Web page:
Changed also are the ways of instruction and the benefits. Thus, the Imam wanted to say, You must be aware that temporal values change with time, to prepare the future for your children, that you may mold them for the ethics of that future time and that they will not be out of tune with their time and place.
The Imam did not mean the methods people invented, no matter how little they are in keeping with the limits imposed by God (Exalted). For there are types of clothing which are not harmonious with decency. This changed value may thus clash with an immutable precept. There is no way, for example, for us to agree on women's fashions in public, since even where they direr from the changing issues in actuality, they clash with established morals.
The Imam's position had to do with ethics that change, being the result of the normal course of life which brings difference and development-on the condition that temporal values do not clash with immutable, established morals.
During the stage of youth, there is an inclination either towards frivolity, game playing, and horseplay, or to drowning in spirituality and worship. How do we balance these two extremes?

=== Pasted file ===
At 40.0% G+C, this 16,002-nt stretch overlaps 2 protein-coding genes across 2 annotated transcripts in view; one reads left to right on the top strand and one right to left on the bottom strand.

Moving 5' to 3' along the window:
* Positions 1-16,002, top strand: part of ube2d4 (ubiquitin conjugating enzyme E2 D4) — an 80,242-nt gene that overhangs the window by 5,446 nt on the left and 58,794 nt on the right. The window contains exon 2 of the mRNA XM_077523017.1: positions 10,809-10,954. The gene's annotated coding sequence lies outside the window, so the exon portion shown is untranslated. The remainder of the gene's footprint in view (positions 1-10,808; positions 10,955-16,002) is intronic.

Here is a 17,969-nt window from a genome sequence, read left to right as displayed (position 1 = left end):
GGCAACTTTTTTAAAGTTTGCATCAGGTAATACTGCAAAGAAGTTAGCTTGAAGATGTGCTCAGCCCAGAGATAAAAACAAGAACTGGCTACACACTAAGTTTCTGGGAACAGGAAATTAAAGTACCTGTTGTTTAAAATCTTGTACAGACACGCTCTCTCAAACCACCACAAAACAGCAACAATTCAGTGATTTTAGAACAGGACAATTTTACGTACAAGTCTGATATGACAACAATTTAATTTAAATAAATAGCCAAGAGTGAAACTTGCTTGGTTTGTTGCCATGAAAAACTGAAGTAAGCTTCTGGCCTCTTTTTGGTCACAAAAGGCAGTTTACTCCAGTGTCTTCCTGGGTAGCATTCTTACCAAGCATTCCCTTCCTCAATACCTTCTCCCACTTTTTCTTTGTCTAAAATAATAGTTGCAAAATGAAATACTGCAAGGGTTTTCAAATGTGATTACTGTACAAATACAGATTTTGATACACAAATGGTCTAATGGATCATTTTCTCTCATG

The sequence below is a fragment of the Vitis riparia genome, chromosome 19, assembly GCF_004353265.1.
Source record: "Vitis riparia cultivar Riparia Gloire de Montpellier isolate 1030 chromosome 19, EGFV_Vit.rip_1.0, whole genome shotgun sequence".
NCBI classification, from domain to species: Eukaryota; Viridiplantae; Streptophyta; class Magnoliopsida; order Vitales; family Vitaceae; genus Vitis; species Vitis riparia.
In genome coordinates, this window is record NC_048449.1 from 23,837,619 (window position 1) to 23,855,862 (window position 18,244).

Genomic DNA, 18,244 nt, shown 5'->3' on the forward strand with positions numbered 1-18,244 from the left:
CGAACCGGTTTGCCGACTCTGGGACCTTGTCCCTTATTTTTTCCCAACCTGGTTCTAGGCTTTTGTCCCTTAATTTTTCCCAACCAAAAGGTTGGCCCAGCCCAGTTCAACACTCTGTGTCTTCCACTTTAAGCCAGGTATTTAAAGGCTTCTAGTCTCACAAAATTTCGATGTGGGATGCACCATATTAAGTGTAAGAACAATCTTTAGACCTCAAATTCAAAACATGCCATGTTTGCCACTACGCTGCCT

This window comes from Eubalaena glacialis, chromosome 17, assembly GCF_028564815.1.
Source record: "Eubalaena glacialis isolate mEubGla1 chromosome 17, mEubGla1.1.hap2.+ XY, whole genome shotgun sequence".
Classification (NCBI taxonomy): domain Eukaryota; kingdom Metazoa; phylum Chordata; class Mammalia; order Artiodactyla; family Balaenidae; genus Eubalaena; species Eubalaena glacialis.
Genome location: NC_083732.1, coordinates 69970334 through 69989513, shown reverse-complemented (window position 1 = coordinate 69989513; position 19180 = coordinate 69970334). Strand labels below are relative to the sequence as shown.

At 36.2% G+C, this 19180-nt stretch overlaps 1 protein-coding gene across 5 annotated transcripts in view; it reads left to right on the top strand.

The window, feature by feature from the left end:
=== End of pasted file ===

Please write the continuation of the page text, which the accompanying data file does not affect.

Every stage of life needs proper balancing through a personal process of harmonizing bodily needs with ideals. The person who drowns himself in the one or the other may either be a believer overcome by faith, which draws him to spiritual immersion; else his base instincts may pervade over him and pulls him to sport and frivolity
Therefore, one must contemplate his affiliations, and those involved in the field of education must work towards directing the youth to reach a level of balance in the material and spiritual dimensions. If we wish to deal with the spiritual dimension in someone's personality, we must stress a spirituality which does not distance itself from the physical aspect in the existential outlook of the person.
This is because the physical dimension has in its core some aspects of spirituality. By the same token, the spirit cannot manifest itself without some external form, which makes the balance between the physical and the spiritual, something dictated by both dimensions.